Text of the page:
Despite a chorus of complaints by SmartMeter opponents, state regulators voted Wednesday to give PG&E customers the right to opt out of having a SmartMeter and keep their old meters — for a fee.
The decision, which is being closely watched by smart grid advocates and utilities across the country, came after a year of highly organized protests by consumers who oppose SmartMeters, primarily because of alleged health effects.
PG&E customers who want to opt out of SmartMeters will be required to pay a one-time $75 fee and a monthly charge of $10. Low-income customers would pay an initial fee of $10 and a monthly charge of $5.
The fees are to cover the costs of installing analog meters on homes that have SmartMeters but want to switch back, as well as the cost of paying workers to read the analog meters each month. PG&E and others have argued that if one house on a block chooses an analog meter instead of a SmartMeter that automatically reports electricity usage, it is not fair to expect neighbors who keep their SmartMeters to have to pay for the cost of the meter reader.
The opt-out decision is widely viewed as a compromise on the part of state regulators and PG&E, who have been flooded with consumer complaints.
“The standard for metering has been transitioning worldwide from the older technology of analog meters to today’s smart meter technology,” said Michael Peevey, president of the California Public Utilities Commission, who crafted the decision. “We are not reversing that transition by allowing for an analog opt-out, but we are recognizing that certain customers prefer an analog meter.”
But the fight is far from over. Many PG&E customers are adamantly opposed to paying the fees, which they say amounts to extortion. Nearly 60 people, some from as far away as San Luis Obispo, attended the meeting Wednesday, speaking for more than an hour during the public comment portion of the proceeding. Speaker after speaker talked about their personal health issues and wider concerns about the growing use of wireless technology.
While many California residents regularly use cellphones, laptops, iPads and other devices, a small but vocal group of people do not. SmartMeters have become a flash point because of worries among some people that electromagnetic signals from the meters’ wireless mesh network cause migraines, nausea and other health issues.
“Obviously, PG&E’s SmartMeter rollout has been controversial, and I know that this proposed decision is also controversial,” PUC Commissioner Mark Ferron said before
casting his vote. “But this decision strikes a fair balance, and provides a choice without further delay. I recognize that there have been a number of health and privacy concerns raised, but I suspect that some may never be satisfied.”
As the opt-out vote passed 4-0, SmartMeter opponents erupted in anger and dismay.
“This is a crime against humanity!” screamed one woman. “Shame! Shame!” chanted another. Peevey had to ask security guards to clear the room.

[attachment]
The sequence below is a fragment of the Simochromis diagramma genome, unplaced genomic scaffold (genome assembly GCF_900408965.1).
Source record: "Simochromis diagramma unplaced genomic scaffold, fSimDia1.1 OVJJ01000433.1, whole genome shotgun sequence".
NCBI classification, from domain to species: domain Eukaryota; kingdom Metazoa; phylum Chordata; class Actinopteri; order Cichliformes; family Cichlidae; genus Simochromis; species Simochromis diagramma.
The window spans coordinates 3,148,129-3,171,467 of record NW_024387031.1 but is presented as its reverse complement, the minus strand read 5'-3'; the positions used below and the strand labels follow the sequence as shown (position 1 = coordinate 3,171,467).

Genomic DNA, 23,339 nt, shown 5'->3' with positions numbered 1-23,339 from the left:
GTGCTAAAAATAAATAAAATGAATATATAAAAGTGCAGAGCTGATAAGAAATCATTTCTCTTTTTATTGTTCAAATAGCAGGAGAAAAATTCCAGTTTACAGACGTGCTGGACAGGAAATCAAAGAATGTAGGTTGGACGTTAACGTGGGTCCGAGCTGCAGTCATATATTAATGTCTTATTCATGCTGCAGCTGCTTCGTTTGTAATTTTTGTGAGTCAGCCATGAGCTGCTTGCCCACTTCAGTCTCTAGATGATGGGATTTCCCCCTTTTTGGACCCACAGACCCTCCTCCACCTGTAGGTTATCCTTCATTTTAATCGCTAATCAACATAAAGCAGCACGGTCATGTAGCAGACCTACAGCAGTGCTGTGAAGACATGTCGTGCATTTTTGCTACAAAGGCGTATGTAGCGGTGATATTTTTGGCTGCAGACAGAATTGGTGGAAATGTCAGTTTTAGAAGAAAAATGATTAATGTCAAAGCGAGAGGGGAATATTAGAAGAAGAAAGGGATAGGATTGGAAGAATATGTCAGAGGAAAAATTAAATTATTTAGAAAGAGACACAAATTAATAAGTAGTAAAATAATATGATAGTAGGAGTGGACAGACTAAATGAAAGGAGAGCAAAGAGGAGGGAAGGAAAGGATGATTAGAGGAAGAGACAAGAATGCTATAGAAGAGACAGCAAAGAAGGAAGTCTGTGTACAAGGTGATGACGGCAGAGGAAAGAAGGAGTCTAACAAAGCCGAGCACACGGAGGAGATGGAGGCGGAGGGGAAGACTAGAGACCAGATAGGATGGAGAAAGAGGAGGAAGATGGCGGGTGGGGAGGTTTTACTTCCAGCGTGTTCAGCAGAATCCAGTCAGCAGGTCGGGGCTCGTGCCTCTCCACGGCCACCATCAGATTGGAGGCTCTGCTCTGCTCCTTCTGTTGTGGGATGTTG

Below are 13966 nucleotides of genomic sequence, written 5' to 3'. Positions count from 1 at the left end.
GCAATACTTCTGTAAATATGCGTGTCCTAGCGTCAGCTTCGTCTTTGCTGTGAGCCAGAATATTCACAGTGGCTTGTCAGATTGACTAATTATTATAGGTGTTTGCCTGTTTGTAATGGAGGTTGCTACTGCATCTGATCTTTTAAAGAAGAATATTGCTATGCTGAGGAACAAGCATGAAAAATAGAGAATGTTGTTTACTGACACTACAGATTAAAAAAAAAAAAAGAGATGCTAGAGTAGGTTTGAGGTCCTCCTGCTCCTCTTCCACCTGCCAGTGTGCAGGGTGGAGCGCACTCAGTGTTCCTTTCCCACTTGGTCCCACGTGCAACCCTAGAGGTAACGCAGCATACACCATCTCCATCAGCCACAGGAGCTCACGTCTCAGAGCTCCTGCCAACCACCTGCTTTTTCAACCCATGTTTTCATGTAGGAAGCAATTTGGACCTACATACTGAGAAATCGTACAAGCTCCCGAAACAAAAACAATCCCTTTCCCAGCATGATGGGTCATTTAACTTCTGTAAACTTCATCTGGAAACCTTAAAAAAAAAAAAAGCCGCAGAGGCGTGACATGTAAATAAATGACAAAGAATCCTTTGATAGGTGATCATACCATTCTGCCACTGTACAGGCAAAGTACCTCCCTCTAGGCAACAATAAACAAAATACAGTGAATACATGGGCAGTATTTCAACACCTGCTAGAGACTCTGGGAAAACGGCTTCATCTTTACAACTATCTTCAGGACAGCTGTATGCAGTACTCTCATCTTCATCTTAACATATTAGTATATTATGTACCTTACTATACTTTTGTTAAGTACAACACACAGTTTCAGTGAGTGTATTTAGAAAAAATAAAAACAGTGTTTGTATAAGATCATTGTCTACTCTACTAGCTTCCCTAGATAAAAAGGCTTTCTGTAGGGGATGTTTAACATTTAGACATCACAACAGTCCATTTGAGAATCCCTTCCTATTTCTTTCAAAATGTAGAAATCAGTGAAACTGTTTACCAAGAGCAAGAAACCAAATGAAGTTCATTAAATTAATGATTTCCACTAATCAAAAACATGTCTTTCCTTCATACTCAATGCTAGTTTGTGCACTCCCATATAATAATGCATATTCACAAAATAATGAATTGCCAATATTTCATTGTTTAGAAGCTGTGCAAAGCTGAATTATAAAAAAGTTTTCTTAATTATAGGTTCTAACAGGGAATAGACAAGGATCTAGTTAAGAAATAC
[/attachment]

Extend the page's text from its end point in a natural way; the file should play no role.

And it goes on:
“We’re not going to stop. We’re not going away,” said Josh Hart, a Santa Cruz County resident and organizer of a grassroots group called Stop Smart Meters. “People are going to refuse to pay these fees. You’re going to see personal injury lawsuits and class-action lawsuits.”
Hart does not use a cellphone and says his computer is connected to the Internet via landline; he tries to avoid wireless technology.
PG&E moved quickly Wednesday to begin the opt-out process. The utility estimates that 145,000 to 150,000 of its customers will opt out. About 90,000 customers have already indicated that they do not want SmartMeters and are on a “delayed installation” list.
“We know personal choice is important to our customers when it comes to the meters on their homes,” said Helen Burt, PG&E’s senior vice president and chief customer officer. “This final decision in support of analog meters is a positive step forward for those who have concerns over wireless technology. We understand some customers have been waiting for this decision, and we are actively reaching out to those who have expressed their desire for a SmartMeter alternative.”
Burt said PG&E will begin the opt-out process immediately, and will work as quickly as possible.
PG&E customers who have a SmartMeter and want it removed can let PG&E know by going to PG&E’s website, calling the dedicated SmartMeter hotline (866-743-0263) or visiting one of PG&E’s 74 local offices. PG&E customers who still have an analog meter will receive a letter from PG&E explaining the opt-out option and the fees
Smart meters have been widely heralded as a way to bring greater efficiency to the nation’s aging electrical grid and give consumers greater insight into how they use electricity.
But as utilities across the country have installed them, the consumer backlash has taken the industry by surprise. Organizations like the SmartGrid Consumer Collaborative have sprouted up to educate the public about the benefits of the smart grid.
“We’re pleased that the California Public Utilities Commission took a definitive step forward today in the regulatory process to address the issue of smart meter opt-outs,” said Laura Hernandez of the collaborative?. “The ruling will pave the way for the strong and equitable continuation of PG&E’s SmartMeter rollout, a project that represents a critical first step in the process of modernizing the electric grid.”
Contact Dana Hull at 408-920-2706. Follow her at Twitter.com/danahull.
PG&E customers who want to opt out of having a Smart Meter can call PG&E’s SmartMeter hotline at 866-743-0263. Consumers who want to keep their analog meters will have to pay a $75 fee and monthly charge of $10. For more information about SmartMeters and how to opt out, go to http://www.pge.com/smartmeter.